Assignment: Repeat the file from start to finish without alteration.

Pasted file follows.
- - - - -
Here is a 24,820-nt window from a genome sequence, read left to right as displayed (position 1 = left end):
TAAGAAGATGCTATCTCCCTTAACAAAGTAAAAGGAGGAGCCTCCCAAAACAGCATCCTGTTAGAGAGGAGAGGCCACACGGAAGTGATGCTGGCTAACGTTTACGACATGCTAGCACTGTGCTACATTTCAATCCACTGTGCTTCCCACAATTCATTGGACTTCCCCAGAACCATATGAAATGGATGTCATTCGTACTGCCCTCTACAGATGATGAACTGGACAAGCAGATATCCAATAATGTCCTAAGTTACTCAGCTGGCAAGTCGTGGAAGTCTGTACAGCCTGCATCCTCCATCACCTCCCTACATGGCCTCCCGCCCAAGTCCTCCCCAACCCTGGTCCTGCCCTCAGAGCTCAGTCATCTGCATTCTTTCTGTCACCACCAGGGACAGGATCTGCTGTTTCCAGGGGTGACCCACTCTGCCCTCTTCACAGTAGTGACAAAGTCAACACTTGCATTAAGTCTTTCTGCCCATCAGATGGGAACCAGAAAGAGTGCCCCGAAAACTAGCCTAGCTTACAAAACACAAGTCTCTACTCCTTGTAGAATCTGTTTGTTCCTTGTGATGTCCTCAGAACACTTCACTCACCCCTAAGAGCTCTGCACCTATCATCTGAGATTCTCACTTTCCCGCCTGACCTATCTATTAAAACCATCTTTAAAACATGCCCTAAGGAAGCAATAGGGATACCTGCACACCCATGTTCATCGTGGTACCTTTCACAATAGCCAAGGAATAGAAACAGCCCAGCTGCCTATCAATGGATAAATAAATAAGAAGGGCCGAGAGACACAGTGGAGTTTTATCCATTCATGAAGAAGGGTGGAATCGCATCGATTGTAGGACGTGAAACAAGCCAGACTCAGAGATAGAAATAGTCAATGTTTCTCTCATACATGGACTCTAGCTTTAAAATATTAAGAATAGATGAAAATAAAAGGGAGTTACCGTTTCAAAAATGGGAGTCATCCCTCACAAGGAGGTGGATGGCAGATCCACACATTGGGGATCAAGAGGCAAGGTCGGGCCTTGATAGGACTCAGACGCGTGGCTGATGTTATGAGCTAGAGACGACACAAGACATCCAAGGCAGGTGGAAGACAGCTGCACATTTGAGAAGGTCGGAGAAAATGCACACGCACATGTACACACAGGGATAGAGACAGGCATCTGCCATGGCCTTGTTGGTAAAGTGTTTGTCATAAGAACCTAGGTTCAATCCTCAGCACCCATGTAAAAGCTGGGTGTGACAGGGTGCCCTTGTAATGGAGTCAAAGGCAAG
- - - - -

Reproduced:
Here is a 24,820-nt window from a genome sequence, read left to right as displayed (position 1 = left end):
TAAGAAGATGCTATCTCCCTTAACAAAGTAAAAGGAGGAGCCTCCCAAAACAGCATCCTGTTAGAGAGGAGAGGCCACACGGAAGTGATGCTGGCTAACGTTTACGACATGCTAGCACTGTGCTACATTTCAATCCACTGTGCTTCCCACAATTCATTGGACTTCCCCAGAACCATATGAAATGGATGTCATTCGTACTGCCCTCTACAGATGATGAACTGGACAAGCAGATATCCAATAATGTCCTAAGTTACTCAGCTGGCAAGTCGTGGAAGTCTGTACAGCCTGCATCCTCCATCACCTCCCTACATGGCCTCCCGCCCAAGTCCTCCCCAACCCTGGTCCTGCCCTCAGAGCTCAGTCATCTGCATTCTTTCTGTCACCACCAGGGACAGGATCTGCTGTTTCCAGGGGTGACCCACTCTGCCCTCTTCACAGTAGTGACAAAGTCAACACTTGCATTAAGTCTTTCTGCCCATCAGATGGGAACCAGAAAGAGTGCCCCGAAAACTAGCCTAGCTTACAAAACACAAGTCTCTACTCCTTGTAGAATCTGTTTGTTCCTTGTGATGTCCTCAGAACACTTCACTCACCCCTAAGAGCTCTGCACCTATCATCTGAGATTCTCACTTTCCCGCCTGACCTATCTATTAAAACCATCTTTAAAACATGCCCTAAGGAAGCAATAGGGATACCTGCACACCCATGTTCATCGTGGTACCTTTCACAATAGCCAAGGAATAGAAACAGCCCAGCTGCCTATCAATGGATAAATAAATAAGAAGGGCCGAGAGACACAGTGGAGTTTTATCCATTCATGAAGAAGGGTGGAATCGCATCGATTGTAGGACGTGAAACAAGCCAGACTCAGAGATAGAAATAGTCAATGTTTCTCTCATACATGGACTCTAGCTTTAAAATATTAAGAATAGATGAAAATAAAAGGGAGTTACCGTTTCAAAAATGGGAGTCATCCCTCACAAGGAGGTGGATGGCAGATCCACACATTGGGGATCAAGAGGCAAGGTCGGGCCTTGATAGGACTCAGACGCGTGGCTGATGTTATGAGCTAGAGACGACACAAGACATCCAAGGCAGGTGGAAGACAGCTGCACATTTGAGAAGGTCGGAGAAAATGCACACGCACATGTACACACAGGGATAGAGACAGGCATCTGCCATGGCCTTGTTGGTAAAGTGTTTGTCATAAGAACCTAGGTTCAATCCTCAGCACCCATGTAAAAGCTGGGTGTGACAGGGTGCCCTTGTAATGGAGTCAAAGGCAAG